'We think it started as a two-person instrument going back to the 10th and llth centuries. By about the late-12th century - our evidence comes from manuscripts or church carvings - the mechanism had become smaller, more sophisticated, and we have pictures of one-person instruments. It seems to have been an instrument for experiment, which is how I use it today - it was, if you like, an ancient synthesiser, capable of making so many different sounds. But as music in Europe became more polyphonic, it moved away from the textures of drone-based instruments like the hurdy-gurdy. It died out except in more isolated folk traditions, and in the 19th century it became associated with beggars: there was one called Old Sarah who played in parts of London. Now, because the instrument is drone-based, it lends itself very well to improvising, and to sampling and electronic manipulation.'
Music-making is a continuum for Wishart; decisions made in performing medieval music inform her work as a composer and improviser: 'With Sinfonye I play music of the troubadours and their female counterparts, the trobairitz. The word troubadour comes from the verb trobar, to find, and that's what most musicians do. I compose in perhaps the same way the troubadours might have composed: I don't start by writing down, I start by improvising. Then perhaps after improvising on a certain idea for a couple of weeks, I have the piece from memory and only then do I write it down. Even as an improviser, I'm interested in clear melodies, a tonal feel; and that's partly because I haven't come to improvisation from a jazz background. My music grows out of medieval and folk music. Perhaps that's given me a stronger harmonic feel than someone whose background is in free jazz.' Still, though, there are boundaries and barriers: Sinfonye performs as part of a recognisable early music circuit that has little or no contact with the milieu of new music and improvisation.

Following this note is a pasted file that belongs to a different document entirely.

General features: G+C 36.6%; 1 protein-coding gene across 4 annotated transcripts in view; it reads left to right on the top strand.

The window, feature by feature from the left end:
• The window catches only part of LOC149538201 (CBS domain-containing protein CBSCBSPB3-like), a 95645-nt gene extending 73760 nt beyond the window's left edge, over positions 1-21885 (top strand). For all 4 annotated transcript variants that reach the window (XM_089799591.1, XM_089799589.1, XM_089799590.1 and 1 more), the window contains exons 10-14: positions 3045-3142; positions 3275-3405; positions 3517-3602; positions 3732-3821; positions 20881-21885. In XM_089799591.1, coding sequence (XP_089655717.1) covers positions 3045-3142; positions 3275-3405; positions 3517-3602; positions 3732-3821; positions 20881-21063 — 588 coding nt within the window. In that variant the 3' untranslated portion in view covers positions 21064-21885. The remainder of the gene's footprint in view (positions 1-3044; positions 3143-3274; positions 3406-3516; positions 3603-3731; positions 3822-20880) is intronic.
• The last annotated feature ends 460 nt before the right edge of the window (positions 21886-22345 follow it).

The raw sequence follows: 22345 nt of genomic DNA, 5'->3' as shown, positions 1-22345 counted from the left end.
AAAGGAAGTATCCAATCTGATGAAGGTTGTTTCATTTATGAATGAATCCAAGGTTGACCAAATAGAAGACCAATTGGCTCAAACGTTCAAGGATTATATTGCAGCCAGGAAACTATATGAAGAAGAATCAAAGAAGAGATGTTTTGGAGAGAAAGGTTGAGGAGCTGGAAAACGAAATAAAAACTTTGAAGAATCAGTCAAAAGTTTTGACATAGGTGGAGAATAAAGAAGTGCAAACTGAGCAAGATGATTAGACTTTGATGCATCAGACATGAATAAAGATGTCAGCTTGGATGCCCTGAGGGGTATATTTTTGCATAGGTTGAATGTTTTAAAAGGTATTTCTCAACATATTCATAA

In Europe, at least: for much of Wishart's working life is spent in Australia, and Wish, her new recording of her own compositions and improvisations, appears on the Australian avant-pop label Tall Poppies. The problem of categorisation is, Wishart feels, predominantly European: 'I studied in Cambridge, York, Oxford - places with a tremendous history behind them, this weight of culture that has already happened. In Australia, of course, there's a very rich indigenous history, but there isn't that sense of Western history. When I first went there about five years ago, I felt, 'I must do something now, because it hasn't all been done' - there's a real excitement about things new, and for the first time I felt out of place playing medieval music. In England there's not a lot of overlap between rock and jazz and classical contemporary music. In Australia those positions are not quite so obvious, or perhaps they are not even there: I keep going back because it makes me confront the new.'
Her latest compositional project, funded by the Arts Council via Women in Music, is perhaps an attempt to bring together the musical cultures of Europe and Australia. The components will be Wishart's own hurdy-gurdy and voice; the percussion and winds of Sinfonye regular Jim Denley; and the electronic wizardry of Julian Knowles, whose credentials include membership of the Australian indy band Even As We Speak. 'The musical language,' Wishart explains, 'will be drawn from medieval music - quite tuneful, strongly rhythmic - mixed with rhythms from pop and dance music. Music should have an emotional transparency; I need to be able to move to it, even if it's contemporary avant-garde. Early music is about strong melodies, powerful emotions, and to an extent you get that from improvising with people. Combining the hurdy-gurdy and techno-pop idioms brings those things together. Both the players and the audience feel the musical communication, which is never going to sound dry.'
Sinfonye performs 'Lo Douz Esgart e L'Amoros Semblan' (The Sweet Look & the Loving Manner: songs by the female courtiers of medieval France) tomorrow 7pm Wigmore Hall, 36 Wigmore St, London W1 (071-935 2141) pounds 4- pounds 10. Their CD of the same title is on the Hyperion label